Julian Assange pleaded with Edward Snowden to hide ‘where CIA doesn’t have influence’
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Mr Assange, who founded the news leaks website WikiLeaks, was told today he cannot be extradited to the US during a hearing at the Old Bailey. Judge Vanessa Baraitser said extradition had been refused amid fears Mr Assange could take his own life, a decision the US government said it would appeal. The 49-year-old was indicted by prosecutors in the US over 17 espionage charges, and one allegation of computer misuse, over WikiLeaks’ decision to publish leaked military and diplomatic documents ten years ago.
Whistleblower Mr Snowden urged US President Donald Trump to “free Julian Assange”, and that he “alone can save his life”.
It had previously been reported Mr Trump was “considering” pardoning Mr Assange, but it appears the US will continue its battle to ensure the website editor goes in front of a court in America.
But while seeking asylum in the Ecuadorian embassy in London after he broke pre-trial conditions for a UK court hearing, Mr Assange gave Mr Snowden advice on where he should go after the former National Security Agency (NSA) employee revealed secrets from the US organisation.
WikiLeaks became involved in the operation to ensure Mr Snowden evaded the US authorities following his leak in 2013.
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Mr Assange allowed Sarah Harrison, one of his most trusted, senior staff members, to help Mr Snowden to get into Russia.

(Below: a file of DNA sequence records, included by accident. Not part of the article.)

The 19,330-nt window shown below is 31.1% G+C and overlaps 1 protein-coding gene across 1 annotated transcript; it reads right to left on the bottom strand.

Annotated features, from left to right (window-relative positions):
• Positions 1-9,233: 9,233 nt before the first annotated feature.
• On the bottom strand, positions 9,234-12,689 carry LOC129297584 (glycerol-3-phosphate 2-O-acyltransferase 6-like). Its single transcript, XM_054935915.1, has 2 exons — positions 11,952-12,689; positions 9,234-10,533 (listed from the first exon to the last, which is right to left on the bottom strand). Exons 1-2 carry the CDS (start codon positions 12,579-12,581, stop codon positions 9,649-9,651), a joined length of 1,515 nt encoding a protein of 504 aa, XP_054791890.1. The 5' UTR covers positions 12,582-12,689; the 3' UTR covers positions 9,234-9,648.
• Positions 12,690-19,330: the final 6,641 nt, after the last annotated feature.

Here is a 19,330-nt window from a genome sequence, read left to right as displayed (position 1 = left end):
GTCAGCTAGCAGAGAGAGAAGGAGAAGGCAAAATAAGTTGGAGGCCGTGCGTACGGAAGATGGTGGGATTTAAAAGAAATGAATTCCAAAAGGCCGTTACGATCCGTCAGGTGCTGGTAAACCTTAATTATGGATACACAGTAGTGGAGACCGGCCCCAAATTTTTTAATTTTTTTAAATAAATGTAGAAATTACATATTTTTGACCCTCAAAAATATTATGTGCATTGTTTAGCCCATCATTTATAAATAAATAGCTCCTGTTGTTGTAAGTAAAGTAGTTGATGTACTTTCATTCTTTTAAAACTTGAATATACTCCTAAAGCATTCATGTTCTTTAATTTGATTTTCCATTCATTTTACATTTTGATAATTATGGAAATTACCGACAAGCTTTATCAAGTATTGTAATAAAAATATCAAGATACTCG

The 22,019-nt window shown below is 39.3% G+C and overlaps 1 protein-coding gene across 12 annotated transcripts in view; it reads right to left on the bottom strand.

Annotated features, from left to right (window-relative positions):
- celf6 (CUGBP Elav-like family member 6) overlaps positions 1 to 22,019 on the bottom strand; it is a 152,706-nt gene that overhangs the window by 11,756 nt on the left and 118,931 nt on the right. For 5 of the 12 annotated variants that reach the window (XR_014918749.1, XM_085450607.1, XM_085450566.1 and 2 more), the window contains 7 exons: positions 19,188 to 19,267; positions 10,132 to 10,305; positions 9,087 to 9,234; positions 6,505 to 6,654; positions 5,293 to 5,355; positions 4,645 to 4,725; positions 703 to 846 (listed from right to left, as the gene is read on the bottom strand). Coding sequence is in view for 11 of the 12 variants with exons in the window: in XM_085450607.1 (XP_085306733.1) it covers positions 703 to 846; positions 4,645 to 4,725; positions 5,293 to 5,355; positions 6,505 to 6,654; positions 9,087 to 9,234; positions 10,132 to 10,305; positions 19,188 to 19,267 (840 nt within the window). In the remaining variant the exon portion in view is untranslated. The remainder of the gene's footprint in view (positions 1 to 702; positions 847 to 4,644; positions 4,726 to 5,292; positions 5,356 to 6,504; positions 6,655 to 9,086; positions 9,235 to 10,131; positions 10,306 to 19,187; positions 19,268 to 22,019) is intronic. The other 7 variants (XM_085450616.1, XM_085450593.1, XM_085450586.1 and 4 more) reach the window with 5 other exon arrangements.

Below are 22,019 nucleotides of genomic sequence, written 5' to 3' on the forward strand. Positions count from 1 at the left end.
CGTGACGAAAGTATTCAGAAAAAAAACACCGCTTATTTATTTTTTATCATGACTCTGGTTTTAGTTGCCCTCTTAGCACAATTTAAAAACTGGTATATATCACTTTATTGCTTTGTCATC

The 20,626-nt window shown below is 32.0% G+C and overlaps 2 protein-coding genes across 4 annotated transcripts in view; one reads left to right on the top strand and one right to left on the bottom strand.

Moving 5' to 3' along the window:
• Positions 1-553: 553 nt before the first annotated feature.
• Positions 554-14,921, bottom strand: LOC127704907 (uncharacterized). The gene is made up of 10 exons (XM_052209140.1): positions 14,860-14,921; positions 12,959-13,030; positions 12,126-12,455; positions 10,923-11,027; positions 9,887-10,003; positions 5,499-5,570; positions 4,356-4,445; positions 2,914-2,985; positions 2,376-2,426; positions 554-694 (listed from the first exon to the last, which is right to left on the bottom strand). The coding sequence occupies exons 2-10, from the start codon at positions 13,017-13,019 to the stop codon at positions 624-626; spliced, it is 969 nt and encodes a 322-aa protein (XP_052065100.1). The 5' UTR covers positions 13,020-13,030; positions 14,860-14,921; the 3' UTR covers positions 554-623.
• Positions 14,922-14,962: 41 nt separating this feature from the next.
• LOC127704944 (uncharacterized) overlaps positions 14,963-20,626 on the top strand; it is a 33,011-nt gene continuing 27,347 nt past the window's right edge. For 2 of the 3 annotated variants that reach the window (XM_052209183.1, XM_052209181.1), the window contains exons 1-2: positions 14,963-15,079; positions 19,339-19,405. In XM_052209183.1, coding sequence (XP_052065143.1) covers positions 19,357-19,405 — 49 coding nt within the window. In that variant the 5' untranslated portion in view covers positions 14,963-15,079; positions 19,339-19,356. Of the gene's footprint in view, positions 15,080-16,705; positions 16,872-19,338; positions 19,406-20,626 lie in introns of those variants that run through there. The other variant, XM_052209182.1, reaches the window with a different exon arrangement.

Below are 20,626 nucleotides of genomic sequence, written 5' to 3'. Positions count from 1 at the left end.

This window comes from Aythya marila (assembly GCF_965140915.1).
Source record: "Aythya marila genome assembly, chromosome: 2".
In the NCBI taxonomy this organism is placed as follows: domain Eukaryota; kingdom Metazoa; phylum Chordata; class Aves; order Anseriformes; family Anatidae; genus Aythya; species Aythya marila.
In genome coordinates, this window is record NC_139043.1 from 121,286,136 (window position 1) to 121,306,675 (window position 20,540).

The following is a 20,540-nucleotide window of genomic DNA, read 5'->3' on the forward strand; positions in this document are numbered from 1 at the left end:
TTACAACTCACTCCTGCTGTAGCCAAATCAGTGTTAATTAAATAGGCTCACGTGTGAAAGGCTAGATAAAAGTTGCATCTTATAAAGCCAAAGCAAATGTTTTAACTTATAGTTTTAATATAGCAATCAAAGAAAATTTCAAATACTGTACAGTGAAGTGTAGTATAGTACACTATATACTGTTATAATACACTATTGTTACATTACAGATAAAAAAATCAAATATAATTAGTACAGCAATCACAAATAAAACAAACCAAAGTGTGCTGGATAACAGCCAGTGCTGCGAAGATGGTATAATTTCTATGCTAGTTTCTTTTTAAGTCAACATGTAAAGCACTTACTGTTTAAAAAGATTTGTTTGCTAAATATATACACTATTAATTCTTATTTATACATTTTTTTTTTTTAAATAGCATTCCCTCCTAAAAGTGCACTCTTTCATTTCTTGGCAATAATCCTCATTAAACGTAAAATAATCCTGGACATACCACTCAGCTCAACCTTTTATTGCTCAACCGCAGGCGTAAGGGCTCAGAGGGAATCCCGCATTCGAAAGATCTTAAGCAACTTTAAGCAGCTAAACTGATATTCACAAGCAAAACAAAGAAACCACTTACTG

He told Mr Snowden to not seek asylum in Latin America amid fears he could be killed or kidnapped.
He advised the 37-year-old to ignore fears of sheltering in Russia, and the “negative PR consequences” this could lead to, as Moscow was one of the only places in the world where the CIA did not have influence.
Speaking to The Times in 2015, Mr Assange said: “Snowden was well aware of the spin that would be put on it if he took asylum in Russia.
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“He preferred Latin America, but my advice was that he should take asylum in Russia despite the negative PR consequences, because my assessment is that he had a significant risk he could be kidnapped from Latin America on CIA orders.
“Kidnapped or possibly killed.”
Mr Assange spoke about his own concerns of being assassinated if he was ever forced to leave the London embassy, where he fought to avoid extradition to the US.
Mr Assange was arrested by British authorities in 2019, following Ecuador’s decision to withdraw his asylum, having spent nearly eight years in the embassy.
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Photographs of Mr Assange being taken from the embassy emerged after Ecuador’s move was made public.
Mr Snowden tweeted his anger, writing: “Images of Ecuador’s ambassador inviting the UK’s secret police into the embassy to drag a publisher of–like it or not–award-winning journalism out of the building are going to end up in the history books.
“Assange’s critics may cheer, but this is a dark moment for press freedom.”
Should he face court in the US, he will face a maximum sentence of 175 years imprisonment.
But today’s ruling was welcomed by politicians in the UK including Conservative MP David Davis, who said it was “good news the extradition has been blocked”.
He added: “Extradition treaties should not be used for political prosecutions.”
Diane Abbott, a former Shadow Home Secretary, said it was an “excellent ruling”, praising the “dogged campaigners” supporting Mr Assange.
At the time of his fleeing to the embassy, Mr Assange had been facing extradition to Sweden on allegations of sexual assault which he denied.
That case was later dropped.
Mr Assange was jailed for 50 weeks in May 2019 for breaching his bail conditions after going into hiding in the Ecuadorian embassy in London.
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